Mixing it with the professionals; funding key to push for world’s top ten

Craig Fulton says that with proper financial support, the Irish men’s hockey team can push to become an established top ten side in the world.

Speaking in the wake of Ireland’s fifth place finish in World League Round 3 in Antwerp and brought Olympic hopes within touching distance, the coach said that his side had produced something “special” given the relative resources available to his panel.

During the competition, Ireland had the best of a 2-2 draw with world number five side Great Britain and only lost to number four side Belgium in the last 10 seconds when they had withdrawn their goalkeeper David Harte for an extra outfielder, pushing for a late victory.

Irish coach Craig Fulton during his side's win over Malaysia. Pic: Grant Treeby

Irish coach Craig Fulton during his side’s win over Malaysia. Pic: Grant Treeby

A 1-0 win against higher ranked Pakistan followed last Friday before Malaysia were beaten 4-1 to close out the tournament.

All four sides are full-time athletes. Ireland, by contrast, have nine players working 40 hour a week jobs in addition to pursuing their elite sport. To bolster the squad’s support staff, Ronan Gormley’s sister, Ciara, was added on an intern basis as an extra physio while John Jackson’s mother Jennifer – a nurse with the British army – was brought in as team doctor. The aim was to create as professional environment as possible with limited means.

Stephen Dowds – to start a new job in Belfast – and Drew Carlisle missed out on the celebrations due to work concerns while defender Paul Gleghorne took unpaid leave to compete. If the same panel is to stick together for the European Championships in August, further leave will need to be requested.

With funds beyond the Irish Sports Council and some help from Dundrum Town Centre for costs, things are fairly threadbare and these are the measures the team had to put in place to try and match the big boys.

“It’s just been a massive, massive effort from all the staff. What goes on behind the scenes, no one really knows. But we have a top notch staff and the players were superb as usual.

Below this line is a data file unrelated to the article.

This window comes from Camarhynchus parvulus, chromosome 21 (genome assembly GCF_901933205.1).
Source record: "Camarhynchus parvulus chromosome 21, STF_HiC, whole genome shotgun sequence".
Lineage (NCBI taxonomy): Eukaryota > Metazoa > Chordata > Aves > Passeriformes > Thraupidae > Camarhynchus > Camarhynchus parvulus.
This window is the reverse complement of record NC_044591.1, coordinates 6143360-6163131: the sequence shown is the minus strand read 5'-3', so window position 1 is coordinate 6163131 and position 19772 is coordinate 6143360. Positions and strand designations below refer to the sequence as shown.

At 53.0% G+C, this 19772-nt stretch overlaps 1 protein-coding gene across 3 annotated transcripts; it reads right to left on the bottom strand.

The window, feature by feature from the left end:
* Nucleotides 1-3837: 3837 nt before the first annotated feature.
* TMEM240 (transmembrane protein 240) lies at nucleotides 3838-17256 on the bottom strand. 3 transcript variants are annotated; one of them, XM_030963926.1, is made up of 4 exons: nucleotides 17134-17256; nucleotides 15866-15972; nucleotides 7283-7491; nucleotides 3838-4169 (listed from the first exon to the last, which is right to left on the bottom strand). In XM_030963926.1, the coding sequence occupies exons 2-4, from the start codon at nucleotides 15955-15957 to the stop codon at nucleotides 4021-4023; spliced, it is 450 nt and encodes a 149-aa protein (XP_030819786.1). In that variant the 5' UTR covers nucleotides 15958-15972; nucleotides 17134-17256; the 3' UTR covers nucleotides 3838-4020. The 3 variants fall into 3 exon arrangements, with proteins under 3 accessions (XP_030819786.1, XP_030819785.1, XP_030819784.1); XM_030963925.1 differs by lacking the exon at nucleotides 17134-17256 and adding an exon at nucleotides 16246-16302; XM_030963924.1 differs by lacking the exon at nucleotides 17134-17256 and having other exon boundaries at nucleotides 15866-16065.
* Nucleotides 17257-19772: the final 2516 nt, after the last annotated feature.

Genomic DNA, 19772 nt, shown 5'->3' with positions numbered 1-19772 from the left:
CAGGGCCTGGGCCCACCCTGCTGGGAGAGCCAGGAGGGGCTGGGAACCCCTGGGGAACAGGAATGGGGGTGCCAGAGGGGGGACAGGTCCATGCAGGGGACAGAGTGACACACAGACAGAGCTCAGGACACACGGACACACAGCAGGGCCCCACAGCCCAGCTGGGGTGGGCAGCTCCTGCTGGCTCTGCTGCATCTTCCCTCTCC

“We had to do something special with what we had been given to be competing with full-time programmes which go 44 weeks of the year,” Fulton said.

“We are doing it on evenings and weekends; we have nine full-time workers who owe their company leave at times or go on unpaid leave. It needs to be level–playing field and then we can surprise ourselves and go even better.

Ireland's Call. Pic: Grant Treeby

Ireland’s Call. Pic: Grant Treeby

“We couldn’t have been here without the Irish Sports Council and the work [Hockey Ireland chief executive] Mike Heskin has done behind the scenes has been fantastic.”

Despite those limitations, Craig Fulton said he “always had belief” that he could get Ireland into this kind of position.

“The reason I took the job on was to make history. There hasn’t been an Irish team sport in the Olympics for 70 years or something. That was the message stepping into the job. I hope it all falls into place; it’s 90% there. The guys deserve a break like that.

“We also deserve a decent sponsor that will take us on board; throw their support behind this team because this team needs to play a few more years and is just going to get better.”

Looking back on the tournament as a whole, Fulton said there was a consistent level of performance throughout the seven-game campaign bar one exception.

“It worked out ok we had the bad Malaysia group game when we did. It wasn’t ideal but it helped us calm down later on. We tried too hard in the first Malaysia game, were too anxious and beat ourselves.

“We went individual which is never a good thing in a team sport. We got back on track, playing good games against Belgium, Australia and Pakistan – good performances even though we lost.”

Ireland mob Peter Caruth in the wake of Ireland's second goal. Pic: Grant Treeby/FIH

Ireland mob Peter Caruth in the wake of Ireland’s second goal. Pic: Grant Treeby/FIH

Key to the success was the defensive alignment with big changes made since the first Malaysia tie. Conor Harte’s shoulder injury could have proven a debilitating factor but Johnny Bell and Paul Gleghorne playing full 60 minute stints in the last two games.

“It’s all down to preparation, the conditioning we did. We made a pact 14 months ago when I brought in a programme to get us more conditioned than ever before.

“They didn’t enjoy it in the beginning but 14 months on, they have stuck to it. All credit to them. Paul Gleghorne and Jonny Bell, Davey Harte in goal. Fantastic. Jonny saved three off the line; we’ve been working on that for a year. Today, it came out at the right time.

“We can only do what we did; to be honest, we wanted top three, thought top four was realistic but fifth, we had to get it. The pressure was on but we know the team can do that and passed the test.”

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